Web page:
When Nepal emerged from the grim shadow of Maoist violence and the diabolical intent of King Gyanendra to impose an autocratic regime on his people, it was believed that the country would evolve a democratic system of governance promising equality to all social groups. Ironically, eight months later, the quest for equality has pushed the Himalayan nation to the brink of another precipice—ethnic conflict in the Terai region, popularly known as Nepal's granary and industrial hub.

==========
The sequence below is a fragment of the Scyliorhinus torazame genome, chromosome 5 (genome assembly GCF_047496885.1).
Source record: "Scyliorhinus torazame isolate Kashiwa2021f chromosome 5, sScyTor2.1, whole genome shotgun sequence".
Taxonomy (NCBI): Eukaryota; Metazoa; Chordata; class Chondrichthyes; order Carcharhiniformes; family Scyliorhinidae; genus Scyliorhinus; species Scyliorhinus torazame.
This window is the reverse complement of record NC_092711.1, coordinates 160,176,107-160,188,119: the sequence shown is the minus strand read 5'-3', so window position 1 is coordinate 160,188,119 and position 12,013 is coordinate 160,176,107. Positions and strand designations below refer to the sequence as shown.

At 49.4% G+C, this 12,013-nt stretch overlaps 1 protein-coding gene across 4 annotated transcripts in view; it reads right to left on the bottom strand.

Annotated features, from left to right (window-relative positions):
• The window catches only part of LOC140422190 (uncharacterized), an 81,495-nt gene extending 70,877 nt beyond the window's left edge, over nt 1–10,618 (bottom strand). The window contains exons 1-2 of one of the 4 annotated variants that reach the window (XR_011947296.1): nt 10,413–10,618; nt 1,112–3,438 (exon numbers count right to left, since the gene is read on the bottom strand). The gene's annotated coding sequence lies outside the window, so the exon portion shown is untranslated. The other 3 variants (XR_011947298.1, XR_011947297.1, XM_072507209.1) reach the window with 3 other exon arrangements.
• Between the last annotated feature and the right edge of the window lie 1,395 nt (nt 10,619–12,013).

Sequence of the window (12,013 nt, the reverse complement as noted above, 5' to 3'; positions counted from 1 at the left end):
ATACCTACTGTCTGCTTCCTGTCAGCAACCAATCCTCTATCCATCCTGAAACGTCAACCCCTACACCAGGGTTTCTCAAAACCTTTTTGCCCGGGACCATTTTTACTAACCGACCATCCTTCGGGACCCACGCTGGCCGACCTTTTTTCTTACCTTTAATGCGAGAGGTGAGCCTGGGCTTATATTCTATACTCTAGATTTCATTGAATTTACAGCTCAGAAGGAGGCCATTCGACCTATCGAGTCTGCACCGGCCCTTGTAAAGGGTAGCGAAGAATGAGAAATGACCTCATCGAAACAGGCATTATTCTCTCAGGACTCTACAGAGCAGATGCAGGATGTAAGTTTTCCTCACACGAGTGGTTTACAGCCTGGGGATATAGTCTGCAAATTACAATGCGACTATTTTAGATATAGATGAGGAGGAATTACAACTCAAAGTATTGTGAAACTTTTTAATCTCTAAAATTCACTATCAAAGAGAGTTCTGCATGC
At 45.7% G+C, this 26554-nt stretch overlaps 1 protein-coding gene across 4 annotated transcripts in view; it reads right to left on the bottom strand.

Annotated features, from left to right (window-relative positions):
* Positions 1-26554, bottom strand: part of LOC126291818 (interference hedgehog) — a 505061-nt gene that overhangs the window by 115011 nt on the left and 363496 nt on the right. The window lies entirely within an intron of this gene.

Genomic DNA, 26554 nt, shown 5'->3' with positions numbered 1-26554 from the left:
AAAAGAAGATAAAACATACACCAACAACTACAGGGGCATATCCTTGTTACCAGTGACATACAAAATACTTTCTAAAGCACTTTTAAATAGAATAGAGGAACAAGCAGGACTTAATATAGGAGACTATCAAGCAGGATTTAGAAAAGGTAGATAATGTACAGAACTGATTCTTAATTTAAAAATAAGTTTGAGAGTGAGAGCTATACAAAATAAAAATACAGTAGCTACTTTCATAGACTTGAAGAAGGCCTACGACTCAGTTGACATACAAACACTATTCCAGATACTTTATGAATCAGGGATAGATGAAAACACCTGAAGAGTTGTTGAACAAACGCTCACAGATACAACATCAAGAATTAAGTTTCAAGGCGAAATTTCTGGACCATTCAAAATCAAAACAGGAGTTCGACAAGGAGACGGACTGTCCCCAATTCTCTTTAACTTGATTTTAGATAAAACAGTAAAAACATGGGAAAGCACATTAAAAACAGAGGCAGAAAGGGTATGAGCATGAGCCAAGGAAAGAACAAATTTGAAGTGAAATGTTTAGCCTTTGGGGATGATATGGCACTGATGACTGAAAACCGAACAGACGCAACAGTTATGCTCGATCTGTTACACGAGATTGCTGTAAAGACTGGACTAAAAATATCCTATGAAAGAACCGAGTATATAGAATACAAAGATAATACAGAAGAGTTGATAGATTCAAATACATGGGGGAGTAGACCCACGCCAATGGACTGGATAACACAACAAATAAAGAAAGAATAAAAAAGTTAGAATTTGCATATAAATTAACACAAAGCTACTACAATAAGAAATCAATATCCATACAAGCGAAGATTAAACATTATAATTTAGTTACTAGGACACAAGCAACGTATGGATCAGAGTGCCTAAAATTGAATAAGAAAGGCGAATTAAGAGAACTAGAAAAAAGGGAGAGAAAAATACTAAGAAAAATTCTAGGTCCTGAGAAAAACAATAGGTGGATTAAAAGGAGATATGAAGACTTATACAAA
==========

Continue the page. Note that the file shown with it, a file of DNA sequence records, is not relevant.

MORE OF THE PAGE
Caught in the conflict in the Terai are the Pahadis, or the hill people of Nepal, and Madhesis, or those who speak Hindi or its various dialects and who're often described as people of Indian origin. The Madhesis, who are settled in Terai's 20 districts that hug the 1,800-km border with India, have been clamouring for adequate political representation and recognition of their rights in the country's future system of governance. These include fresh delimitation of constituencies, representation in Parliament in proportion to population, and a federal structure of governance in which the Terai is recognised as a state. The Madhesis have been discriminated against for long, claim their leaders: they hold only 10 per cent of civil administration posts.